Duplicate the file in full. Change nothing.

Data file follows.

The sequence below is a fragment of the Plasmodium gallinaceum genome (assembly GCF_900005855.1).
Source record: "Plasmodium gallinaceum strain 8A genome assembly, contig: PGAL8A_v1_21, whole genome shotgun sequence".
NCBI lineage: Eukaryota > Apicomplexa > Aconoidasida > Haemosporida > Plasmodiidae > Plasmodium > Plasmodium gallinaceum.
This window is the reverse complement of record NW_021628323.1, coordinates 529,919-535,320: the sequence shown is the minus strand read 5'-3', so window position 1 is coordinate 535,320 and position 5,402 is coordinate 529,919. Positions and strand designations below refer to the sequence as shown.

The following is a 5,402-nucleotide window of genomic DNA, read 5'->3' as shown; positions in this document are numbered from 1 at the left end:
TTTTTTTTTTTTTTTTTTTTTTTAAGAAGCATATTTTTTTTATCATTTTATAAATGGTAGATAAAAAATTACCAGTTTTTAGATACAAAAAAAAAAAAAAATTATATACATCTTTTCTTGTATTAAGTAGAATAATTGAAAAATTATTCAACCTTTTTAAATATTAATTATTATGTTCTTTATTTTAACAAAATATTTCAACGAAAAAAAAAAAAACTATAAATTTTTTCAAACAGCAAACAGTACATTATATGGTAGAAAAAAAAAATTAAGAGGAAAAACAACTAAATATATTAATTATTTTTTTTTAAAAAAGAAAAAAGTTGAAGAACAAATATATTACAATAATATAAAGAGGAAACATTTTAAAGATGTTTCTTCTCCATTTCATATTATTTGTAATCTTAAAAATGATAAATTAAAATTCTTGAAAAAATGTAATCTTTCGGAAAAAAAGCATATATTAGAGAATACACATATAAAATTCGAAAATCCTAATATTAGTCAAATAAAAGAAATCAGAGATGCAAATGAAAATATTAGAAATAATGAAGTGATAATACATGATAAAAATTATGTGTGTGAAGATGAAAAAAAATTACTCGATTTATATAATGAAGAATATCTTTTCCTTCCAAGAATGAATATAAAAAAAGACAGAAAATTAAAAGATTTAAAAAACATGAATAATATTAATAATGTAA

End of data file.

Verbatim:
The sequence below is a fragment of the Plasmodium gallinaceum genome (assembly GCF_900005855.1).
Source record: "Plasmodium gallinaceum strain 8A genome assembly, contig: PGAL8A_v1_21, whole genome shotgun sequence".
NCBI lineage: Eukaryota > Apicomplexa > Aconoidasida > Haemosporida > Plasmodiidae > Plasmodium > Plasmodium gallinaceum.
This window is the reverse complement of record NW_021628323.1, coordinates 529,919-535,320: the sequence shown is the minus strand read 5'-3', so window position 1 is coordinate 535,320 and position 5,402 is coordinate 529,919. Positions and strand designations below refer to the sequence as shown.

The following is a 5,402-nucleotide window of genomic DNA, read 5'->3' as shown; positions in this document are numbered from 1 at the left end:
TTTTTTTTTTTTTTTTTTTTTTTAAGAAGCATATTTTTTTTATCATTTTATAAATGGTAGATAAAAAATTACCAGTTTTTAGATACAAAAAAAAAAAAAAATTATATACATCTTTTCTTGTATTAAGTAGAATAATTGAAAAATTATTCAACCTTTTTAAATATTAATTATTATGTTCTTTATTTTAACAAAATATTTCAACGAAAAAAAAAAAAACTATAAATTTTTTCAAACAGCAAACAGTACATTATATGGTAGAAAAAAAAAATTAAGAGGAAAAACAACTAAATATATTAATTATTTTTTTTTAAAAAAGAAAAAAGTTGAAGAACAAATATATTACAATAATATAAAGAGGAAACATTTTAAAGATGTTTCTTCTCCATTTCATATTATTTGTAATCTTAAAAATGATAAATTAAAATTCTTGAAAAAATGTAATCTTTCGGAAAAAAAGCATATATTAGAGAATACACATATAAAATTCGAAAATCCTAATATTAGTCAAATAAAAGAAATCAGAGATGCAAATGAAAATATTAGAAATAATGAAGTGATAATACATGATAAAAATTATGTGTGTGAAGATGAAAAAAAATTACTCGATTTATATAATGAAGAATATCTTTTCCTTCCAAGAATGAATATAAAAAAAGACAGAAAATTAAAAGATTTAAAAAACATGAATAATATTAATAATGTAA